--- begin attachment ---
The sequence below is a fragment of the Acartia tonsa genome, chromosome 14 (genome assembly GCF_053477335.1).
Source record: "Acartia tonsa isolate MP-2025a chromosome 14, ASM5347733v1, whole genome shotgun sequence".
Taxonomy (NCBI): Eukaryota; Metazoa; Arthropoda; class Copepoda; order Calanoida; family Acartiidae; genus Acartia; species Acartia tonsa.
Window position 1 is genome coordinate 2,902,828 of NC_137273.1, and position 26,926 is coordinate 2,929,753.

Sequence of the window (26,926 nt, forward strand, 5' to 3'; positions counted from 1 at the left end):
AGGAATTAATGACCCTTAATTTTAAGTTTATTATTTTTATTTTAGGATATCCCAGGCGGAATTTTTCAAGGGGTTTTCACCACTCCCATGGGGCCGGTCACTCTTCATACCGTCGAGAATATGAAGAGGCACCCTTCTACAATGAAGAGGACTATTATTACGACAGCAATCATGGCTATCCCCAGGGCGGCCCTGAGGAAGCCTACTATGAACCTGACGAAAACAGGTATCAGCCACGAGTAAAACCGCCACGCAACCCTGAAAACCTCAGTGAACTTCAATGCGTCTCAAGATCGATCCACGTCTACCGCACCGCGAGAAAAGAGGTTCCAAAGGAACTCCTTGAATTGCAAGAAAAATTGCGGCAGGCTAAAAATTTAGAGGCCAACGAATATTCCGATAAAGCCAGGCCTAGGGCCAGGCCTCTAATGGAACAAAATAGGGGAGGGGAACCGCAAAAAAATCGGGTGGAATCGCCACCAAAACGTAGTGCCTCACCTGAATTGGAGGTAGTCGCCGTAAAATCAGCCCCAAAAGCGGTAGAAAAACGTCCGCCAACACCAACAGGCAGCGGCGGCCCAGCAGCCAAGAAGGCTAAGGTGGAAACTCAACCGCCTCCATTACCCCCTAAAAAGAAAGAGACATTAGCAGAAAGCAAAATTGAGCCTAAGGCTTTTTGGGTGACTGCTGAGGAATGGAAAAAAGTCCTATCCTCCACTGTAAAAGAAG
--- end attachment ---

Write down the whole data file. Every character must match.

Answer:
The sequence below is a fragment of the Acartia tonsa genome, chromosome 14 (genome assembly GCF_053477335.1).
Source record: "Acartia tonsa isolate MP-2025a chromosome 14, ASM5347733v1, whole genome shotgun sequence".
Taxonomy (NCBI): Eukaryota; Metazoa; Arthropoda; class Copepoda; order Calanoida; family Acartiidae; genus Acartia; species Acartia tonsa.
Window position 1 is genome coordinate 2,902,828 of NC_137273.1, and position 26,926 is coordinate 2,929,753.

Sequence of the window (26,926 nt, forward strand, 5' to 3'; positions counted from 1 at the left end):
AGGAATTAATGACCCTTAATTTTAAGTTTATTATTTTTATTTTAGGATATCCCAGGCGGAATTTTTCAAGGGGTTTTCACCACTCCCATGGGGCCGGTCACTCTTCATACCGTCGAGAATATGAAGAGGCACCCTTCTACAATGAAGAGGACTATTATTACGACAGCAATCATGGCTATCCCCAGGGCGGCCCTGAGGAAGCCTACTATGAACCTGACGAAAACAGGTATCAGCCACGAGTAAAACCGCCACGCAACCCTGAAAACCTCAGTGAACTTCAATGCGTCTCAAGATCGATCCACGTCTACCGCACCGCGAGAAAAGAGGTTCCAAAGGAACTCCTTGAATTGCAAGAAAAATTGCGGCAGGCTAAAAATTTAGAGGCCAACGAATATTCCGATAAAGCCAGGCCTAGGGCCAGGCCTCTAATGGAACAAAATAGGGGAGGGGAACCGCAAAAAAATCGGGTGGAATCGCCACCAAAACGTAGTGCCTCACCTGAATTGGAGGTAGTCGCCGTAAAATCAGCCCCAAAAGCGGTAGAAAAACGTCCGCCAACACCAACAGGCAGCGGCGGCCCAGCAGCCAAGAAGGCTAAGGTGGAAACTCAACCGCCTCCATTACCCCCTAAAAAGAAAGAGACATTAGCAGAAAGCAAAATTGAGCCTAAGGCTTTTTGGGTGACTGCTGAGGAATGGAAAAAAGTCCTATCCTCCACTGTAAAAGAAG